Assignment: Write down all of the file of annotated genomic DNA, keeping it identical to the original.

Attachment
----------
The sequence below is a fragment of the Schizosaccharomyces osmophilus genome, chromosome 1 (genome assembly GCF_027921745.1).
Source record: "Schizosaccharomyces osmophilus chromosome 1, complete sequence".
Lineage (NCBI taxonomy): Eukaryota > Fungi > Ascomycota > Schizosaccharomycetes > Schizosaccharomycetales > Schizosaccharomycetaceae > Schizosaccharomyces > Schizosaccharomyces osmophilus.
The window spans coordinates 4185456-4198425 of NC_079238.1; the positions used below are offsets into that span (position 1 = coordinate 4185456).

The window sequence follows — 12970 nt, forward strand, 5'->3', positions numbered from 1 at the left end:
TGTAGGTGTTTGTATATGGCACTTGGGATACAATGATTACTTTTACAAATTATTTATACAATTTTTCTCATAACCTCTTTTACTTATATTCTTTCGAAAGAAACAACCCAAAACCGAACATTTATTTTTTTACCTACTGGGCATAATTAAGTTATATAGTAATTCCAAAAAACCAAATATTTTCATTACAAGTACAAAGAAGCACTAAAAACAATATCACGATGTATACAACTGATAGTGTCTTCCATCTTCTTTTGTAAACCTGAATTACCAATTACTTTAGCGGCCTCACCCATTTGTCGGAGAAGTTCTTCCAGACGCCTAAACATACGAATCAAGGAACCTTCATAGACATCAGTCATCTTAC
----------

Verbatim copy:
The sequence below is a fragment of the Schizosaccharomyces osmophilus genome, chromosome 1 (genome assembly GCF_027921745.1).
Source record: "Schizosaccharomyces osmophilus chromosome 1, complete sequence".
Lineage (NCBI taxonomy): Eukaryota > Fungi > Ascomycota > Schizosaccharomycetes > Schizosaccharomycetales > Schizosaccharomycetaceae > Schizosaccharomyces > Schizosaccharomyces osmophilus.
The window spans coordinates 4185456-4198425 of NC_079238.1; the positions used below are offsets into that span (position 1 = coordinate 4185456).

The window sequence follows — 12970 nt, forward strand, 5'->3', positions numbered from 1 at the left end:
TGTAGGTGTTTGTATATGGCACTTGGGATACAATGATTACTTTTACAAATTATTTATACAATTTTTCTCATAACCTCTTTTACTTATATTCTTTCGAAAGAAACAACCCAAAACCGAACATTTATTTTTTTACCTACTGGGCATAATTAAGTTATATAGTAATTCCAAAAAACCAAATATTTTCATTACAAGTACAAAGAAGCACTAAAAACAATATCACGATGTATACAACTGATAGTGTCTTCCATCTTCTTTTGTAAACCTGAATTACCAATTACTTTAGCGGCCTCACCCATTTGTCGGAGAAGTTCTTCCAGACGCCTAAACATACGAATCAAGGAACCTTCATAGACATCAGTCATCTTAC